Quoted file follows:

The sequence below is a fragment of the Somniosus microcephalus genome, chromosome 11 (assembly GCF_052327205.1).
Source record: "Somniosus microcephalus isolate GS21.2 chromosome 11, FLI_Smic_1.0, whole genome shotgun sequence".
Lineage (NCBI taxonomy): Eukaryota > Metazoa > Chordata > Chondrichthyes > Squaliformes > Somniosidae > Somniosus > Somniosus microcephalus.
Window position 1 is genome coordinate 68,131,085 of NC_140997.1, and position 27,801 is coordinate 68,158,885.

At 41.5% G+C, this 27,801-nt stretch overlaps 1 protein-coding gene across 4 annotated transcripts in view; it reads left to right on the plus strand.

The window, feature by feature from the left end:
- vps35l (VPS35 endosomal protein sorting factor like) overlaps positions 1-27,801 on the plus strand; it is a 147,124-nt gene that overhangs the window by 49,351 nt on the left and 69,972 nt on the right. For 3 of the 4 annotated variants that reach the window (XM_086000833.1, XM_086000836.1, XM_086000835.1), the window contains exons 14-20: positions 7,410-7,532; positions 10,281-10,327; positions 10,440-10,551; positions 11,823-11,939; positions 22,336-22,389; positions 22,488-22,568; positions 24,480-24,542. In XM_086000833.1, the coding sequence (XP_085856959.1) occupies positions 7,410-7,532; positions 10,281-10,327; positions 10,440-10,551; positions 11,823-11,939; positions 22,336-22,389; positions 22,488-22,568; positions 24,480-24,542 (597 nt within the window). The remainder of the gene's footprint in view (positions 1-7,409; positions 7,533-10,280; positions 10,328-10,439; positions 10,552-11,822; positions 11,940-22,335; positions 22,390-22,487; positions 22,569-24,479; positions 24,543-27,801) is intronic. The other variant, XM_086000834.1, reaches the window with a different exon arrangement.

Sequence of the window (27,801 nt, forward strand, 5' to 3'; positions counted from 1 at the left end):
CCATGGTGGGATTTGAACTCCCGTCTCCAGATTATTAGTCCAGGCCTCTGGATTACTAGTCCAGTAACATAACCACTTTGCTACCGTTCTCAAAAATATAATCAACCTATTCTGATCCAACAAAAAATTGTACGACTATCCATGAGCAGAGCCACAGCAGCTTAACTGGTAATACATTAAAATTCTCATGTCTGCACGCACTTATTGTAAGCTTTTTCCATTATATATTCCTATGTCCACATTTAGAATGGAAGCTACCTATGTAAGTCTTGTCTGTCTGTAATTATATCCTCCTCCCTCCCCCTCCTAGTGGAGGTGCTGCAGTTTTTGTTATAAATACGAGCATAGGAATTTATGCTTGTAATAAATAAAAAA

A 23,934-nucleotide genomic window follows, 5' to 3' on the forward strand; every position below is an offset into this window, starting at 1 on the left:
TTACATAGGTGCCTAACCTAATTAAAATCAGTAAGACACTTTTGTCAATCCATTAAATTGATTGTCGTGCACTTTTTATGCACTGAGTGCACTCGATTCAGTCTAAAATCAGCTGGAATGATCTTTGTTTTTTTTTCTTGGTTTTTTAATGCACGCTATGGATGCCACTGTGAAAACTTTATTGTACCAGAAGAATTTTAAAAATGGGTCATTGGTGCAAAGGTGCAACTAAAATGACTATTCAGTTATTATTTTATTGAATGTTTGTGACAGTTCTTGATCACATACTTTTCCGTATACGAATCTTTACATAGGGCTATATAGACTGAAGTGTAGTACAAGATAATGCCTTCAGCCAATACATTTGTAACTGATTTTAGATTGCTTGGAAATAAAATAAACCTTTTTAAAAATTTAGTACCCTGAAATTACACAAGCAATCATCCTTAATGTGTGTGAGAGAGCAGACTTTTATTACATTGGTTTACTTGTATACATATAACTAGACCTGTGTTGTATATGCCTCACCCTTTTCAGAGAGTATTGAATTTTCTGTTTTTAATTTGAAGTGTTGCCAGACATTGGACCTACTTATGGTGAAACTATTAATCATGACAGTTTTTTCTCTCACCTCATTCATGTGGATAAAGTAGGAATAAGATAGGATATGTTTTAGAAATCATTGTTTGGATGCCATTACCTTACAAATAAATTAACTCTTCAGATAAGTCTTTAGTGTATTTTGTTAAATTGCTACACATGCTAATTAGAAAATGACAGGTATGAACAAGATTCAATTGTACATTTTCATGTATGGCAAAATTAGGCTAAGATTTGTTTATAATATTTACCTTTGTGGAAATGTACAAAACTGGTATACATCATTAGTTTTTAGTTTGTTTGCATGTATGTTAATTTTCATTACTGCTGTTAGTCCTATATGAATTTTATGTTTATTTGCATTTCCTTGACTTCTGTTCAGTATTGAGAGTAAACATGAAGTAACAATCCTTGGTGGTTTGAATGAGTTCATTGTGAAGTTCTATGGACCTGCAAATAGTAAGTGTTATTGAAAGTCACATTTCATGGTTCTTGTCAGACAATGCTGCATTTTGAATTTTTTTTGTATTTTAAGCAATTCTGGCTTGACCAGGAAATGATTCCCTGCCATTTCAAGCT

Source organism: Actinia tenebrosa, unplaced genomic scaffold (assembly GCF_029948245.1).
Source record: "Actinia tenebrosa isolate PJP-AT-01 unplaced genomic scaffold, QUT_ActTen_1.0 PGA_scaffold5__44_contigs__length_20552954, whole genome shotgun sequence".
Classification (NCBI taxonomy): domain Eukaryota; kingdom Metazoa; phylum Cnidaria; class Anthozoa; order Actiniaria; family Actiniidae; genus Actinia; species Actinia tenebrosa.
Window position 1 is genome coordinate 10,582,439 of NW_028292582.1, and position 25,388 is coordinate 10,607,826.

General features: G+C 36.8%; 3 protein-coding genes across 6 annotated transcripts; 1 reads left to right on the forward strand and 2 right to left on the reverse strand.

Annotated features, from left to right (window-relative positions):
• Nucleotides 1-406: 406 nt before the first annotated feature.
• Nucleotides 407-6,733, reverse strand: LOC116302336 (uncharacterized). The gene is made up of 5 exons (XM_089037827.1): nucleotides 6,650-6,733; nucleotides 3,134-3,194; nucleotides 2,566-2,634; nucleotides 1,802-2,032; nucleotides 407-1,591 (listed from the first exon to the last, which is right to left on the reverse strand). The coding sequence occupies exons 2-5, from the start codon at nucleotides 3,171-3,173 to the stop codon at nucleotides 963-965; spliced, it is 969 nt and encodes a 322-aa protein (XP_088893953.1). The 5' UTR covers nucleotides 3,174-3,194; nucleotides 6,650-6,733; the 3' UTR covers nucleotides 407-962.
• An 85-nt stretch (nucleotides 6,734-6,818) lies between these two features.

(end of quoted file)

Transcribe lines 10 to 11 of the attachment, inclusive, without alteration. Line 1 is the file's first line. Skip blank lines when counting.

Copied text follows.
A 23,934-nucleotide genomic window follows, 5' to 3' on the forward strand; every position below is an offset into this window, starting at 1 on the left:
TTACATAGGTGCCTAACCTAATTAAAATCAGTAAGACACTTTTGTCAATCCATTAAATTGATTGTCGTGCACTTTTTATGCACTGAGTGCACTCGATTCAGTCTAAAATCAGCTGGAATGATCTTTGTTTTTTTTTCTTGGTTTTTTAATGCACGCTATGGATGCCACTGTGAAAACTTTATTGTACCAGAAGAATTTTAAAAATGGGTCATTGGTGCAAAGGTGCAACTAAAATGACTATTCAGTTATTATTTTATTGAATGTTTGTGACAGTTCTTGATCACATACTTTTCCGTATACGAATCTTTACATAGGGCTATATAGACTGAAGTGTAGTACAAGATAATGCCTTCAGCCAATACATTTGTAACTGATTTTAGATTGCTTGGAAATAAAATAAACCTTTTTAAAAATTTAGTACCCTGAAATTACACAAGCAATCATCCTTAATGTGTGTGAGAGAGCAGACTTTTATTACATTGGTTTACTTGTATACATATAACTAGACCTGTGTTGTATATGCCTCACCCTTTTCAGAGAGTATTGAATTTTCTGTTTTTAATTTGAAGTGTTGCCAGACATTGGACCTACTTATGGTGAAACTATTAATCATGACAGTTTTTTCTCTCACCTCATTCATGTGGATAAAGTAGGAATAAGATAGGATATGTTTTAGAAATCATTGTTTGGATGCCATTACCTTACAAATAAATTAACTCTTCAGATAAGTCTTTAGTGTATTTTGTTAAATTGCTACACATGCTAATTAGAAAATGACAGGTATGAACAAGATTCAATTGTACATTTTCATGTATGGCAAAATTAGGCTAAGATTTGTTTATAATATTTACCTTTGTGGAAATGTACAAAACTGGTATACATCATTAGTTTTTAGTTTGTTTGCATGTATGTTAATTTTCATTACTGCTGTTAGTCCTATATGAATTTTATGTTTATTTGCATTTCCTTGACTTCTGTTCAGTATTGAGAGTAAACATGAAGTAACAATCCTTGGTGGTTTGAATGAGTTCATTGTGAAGTTCTATGGACCTGCAAATAGTAAGTGTTATTGAAAGTCACATTTCATGGTTCTTGTCAGACAATGCTGCATTTTGAATTTTTTTTGTATTTTAAGCAATTCTGGCTTGACCAGGAAATGATTCCCTGCCATTTCAAGCT